Brakeley to coach again — at JV level

MIDDLEBURY — Longtime Middlebury Union High School varsity football coach Peter Brakeley will return to the sidelines this fall and lead a Tiger squad, but will not return to the same post he left a year ago for medical reasons.
Instead, Brakeley, a cancer patient who also in January returned to his Middlebury Union Middle School teaching job after a medical leave, will take the reins of the MUHS junior varsity football team. He will replace his son, Gus Brakeley, who will assist the Middlebury College football program.
Meanwhile, interim head coach Dennis Smith, Brakeley’s longtime assistant during his 15-year tenure as the MUHS varsity football coach, will remain in charge of the varsity at least for one more season.
Brakeley said his prognosis remains positive, but that the smart choice was to avoid the all-consuming stress of coaching a varsity football season.
“This summer I’ve been progressing with my recovery, and so I thought it (the JV job) would be a way to take a little stress off,” Brakeley said, adding, “I’m feeling great, but I can’t afford to put myself in a position where I’m kind of tired out.”
Brakeley, an MUHS and Middlebury College alum, coached the MUHS varsity from 1993 to 2007. His teams won three Division I championships, most recently in 2002. Brakeley admitted the drive to win more titles could possibly compromise his recovery.
“For me the thing that really gets me pooped out is the competitive spirit. You just get excited, and sometimes you don’t get the rest you might otherwise,” he said. “When it came right down to making the decision, I realized I needed more rest, and I didn’t want to overtax my body.”
He will be joined as a co-coach in the JV program by his former offensive coordinator, MUHS teacher Carl Ciemniewski. Ciemniewski himself stepped down seven years ago from that post after doctors advised him to avoid stress.
Brakeley said he and Ciemniewski are looking forward to working together again in the less-pressurized JV environment.
“That will be fun,” he said. “We both feel good enough to give it another shot here. There’s a lot more responsibility at the varsity level.”
Brakeley said he also would enjoy teaching football to younger players, as he did this past fall when he joined a group that helped breathe new life into the town’s youth football program.
“They’ve got to learn the skills to get them up to speed to play at the varsity level,” he said. “I usually get energy from coaching and being around the young people. This will allow that to happen.”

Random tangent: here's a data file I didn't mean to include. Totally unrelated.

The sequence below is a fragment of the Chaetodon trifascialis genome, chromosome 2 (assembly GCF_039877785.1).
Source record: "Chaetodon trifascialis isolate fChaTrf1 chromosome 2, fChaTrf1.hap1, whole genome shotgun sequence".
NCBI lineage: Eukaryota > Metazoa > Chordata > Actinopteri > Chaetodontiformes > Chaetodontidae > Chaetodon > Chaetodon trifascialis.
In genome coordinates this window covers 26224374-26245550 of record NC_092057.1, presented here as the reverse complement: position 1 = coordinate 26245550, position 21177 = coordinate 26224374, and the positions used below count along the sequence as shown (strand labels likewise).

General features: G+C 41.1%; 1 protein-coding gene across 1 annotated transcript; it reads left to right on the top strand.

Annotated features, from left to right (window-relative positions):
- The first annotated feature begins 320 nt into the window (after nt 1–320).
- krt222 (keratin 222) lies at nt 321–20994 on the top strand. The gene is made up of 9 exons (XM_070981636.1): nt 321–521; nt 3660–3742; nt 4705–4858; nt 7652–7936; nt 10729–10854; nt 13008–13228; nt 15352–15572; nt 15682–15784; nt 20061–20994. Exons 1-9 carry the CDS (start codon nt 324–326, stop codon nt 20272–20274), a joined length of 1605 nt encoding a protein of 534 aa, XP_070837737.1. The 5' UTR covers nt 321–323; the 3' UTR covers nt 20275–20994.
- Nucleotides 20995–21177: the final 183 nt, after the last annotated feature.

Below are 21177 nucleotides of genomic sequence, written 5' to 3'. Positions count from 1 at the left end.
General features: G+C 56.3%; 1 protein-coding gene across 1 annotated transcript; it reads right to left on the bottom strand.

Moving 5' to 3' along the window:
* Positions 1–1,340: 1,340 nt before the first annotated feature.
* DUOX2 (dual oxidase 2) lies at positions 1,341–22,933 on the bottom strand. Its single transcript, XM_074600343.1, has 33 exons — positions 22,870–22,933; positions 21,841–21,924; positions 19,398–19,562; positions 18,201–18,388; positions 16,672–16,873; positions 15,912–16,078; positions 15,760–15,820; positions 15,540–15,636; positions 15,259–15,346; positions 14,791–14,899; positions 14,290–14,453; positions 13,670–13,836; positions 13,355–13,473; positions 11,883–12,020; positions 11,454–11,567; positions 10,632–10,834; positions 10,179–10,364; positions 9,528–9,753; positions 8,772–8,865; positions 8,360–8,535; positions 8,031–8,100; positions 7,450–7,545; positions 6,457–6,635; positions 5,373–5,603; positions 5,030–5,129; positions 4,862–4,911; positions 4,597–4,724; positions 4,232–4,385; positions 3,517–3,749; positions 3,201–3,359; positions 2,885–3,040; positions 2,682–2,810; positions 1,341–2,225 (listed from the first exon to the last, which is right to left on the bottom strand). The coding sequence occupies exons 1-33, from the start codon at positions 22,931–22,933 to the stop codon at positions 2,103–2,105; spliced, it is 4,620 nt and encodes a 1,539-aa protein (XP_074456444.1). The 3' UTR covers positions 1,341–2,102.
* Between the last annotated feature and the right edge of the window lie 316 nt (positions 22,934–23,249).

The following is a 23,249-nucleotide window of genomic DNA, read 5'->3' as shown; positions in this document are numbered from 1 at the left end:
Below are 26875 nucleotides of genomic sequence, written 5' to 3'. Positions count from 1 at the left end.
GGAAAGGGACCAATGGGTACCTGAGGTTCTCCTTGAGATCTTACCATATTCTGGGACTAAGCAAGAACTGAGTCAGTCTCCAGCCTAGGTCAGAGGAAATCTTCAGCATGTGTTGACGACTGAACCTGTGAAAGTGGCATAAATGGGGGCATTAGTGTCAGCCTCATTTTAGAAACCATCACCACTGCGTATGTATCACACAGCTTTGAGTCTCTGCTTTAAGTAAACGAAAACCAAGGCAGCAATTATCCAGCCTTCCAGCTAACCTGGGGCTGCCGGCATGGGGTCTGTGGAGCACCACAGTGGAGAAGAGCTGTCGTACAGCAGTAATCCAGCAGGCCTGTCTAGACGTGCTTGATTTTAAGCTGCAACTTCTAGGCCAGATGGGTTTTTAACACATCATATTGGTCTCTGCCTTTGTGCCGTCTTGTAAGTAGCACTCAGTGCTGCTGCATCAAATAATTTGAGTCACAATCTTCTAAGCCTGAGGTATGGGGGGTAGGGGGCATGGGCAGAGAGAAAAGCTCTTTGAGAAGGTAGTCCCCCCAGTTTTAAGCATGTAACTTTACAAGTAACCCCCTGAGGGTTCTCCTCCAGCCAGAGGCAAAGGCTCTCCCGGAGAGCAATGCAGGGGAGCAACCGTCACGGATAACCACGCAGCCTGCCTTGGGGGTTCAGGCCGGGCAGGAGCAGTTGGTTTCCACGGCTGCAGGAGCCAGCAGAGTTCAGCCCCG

They will also be happy to lend a helping hand to Smith and his varsity assistants, including Jon Nuceder.
“Both Carl and I are in a position to help out the varsity, yet still have our own team,” Brakeley said.
Having Smith in charge at the varsity level made Brakeley’s JV decision easier, he said, even though Smith has said all along he views his job as to hold the position until Brakeley is ready to come back.
“The program is in a good strong situation right now. Dennis will do a great job. He’s a real good coach,” Brakeley said.
This fall will also mark the return of MUHS football to Division II for the first time since Brakeley first took over. Low numbers in the program led to the decision by coaches and school administrators to apply to the Vermont Principals’ Association for a drop down from D-I, and the VPA last fall approved the move for the next two seasons.
Brakeley said there are about 10 seniors, 10 juniors, 20 sophomores and 40 freshmen in the program, enough for MUHS to return to field varsity, JV and freshman teams this fall after having just varsity and JV teams in 2008.
But with so little seasoning in the upper grades, he believes the move to D-II was preferable to trying to compete with much larger schools.
“Especially this year and the first half of next year, we’ll have a really inexperienced team,” Brakeley said.
But with the large freshmen class and a stronger youth program, he envisions a return to D-I in the future.
“It comes down to numbers. I’ve always figured we needed 25 freshmen a year to come out. If we can keep 25 players in a class, then that provides the numbers you need to play D-I, because you’re playing D-I schools with big rosters and big bodies,” he said. “If you can two-platoon everybody stays fresh and you can be competitive.”
In all, Brakeley feels good about the future of football at MUHS.
“I have no worries about the program going forward. And plus I’ll be there if they have any questions or to provide any guidance,” he said.
Brakeley also qualified that statement.
“That’s not to say I won’t at some point be back in the varsity business,” he said.

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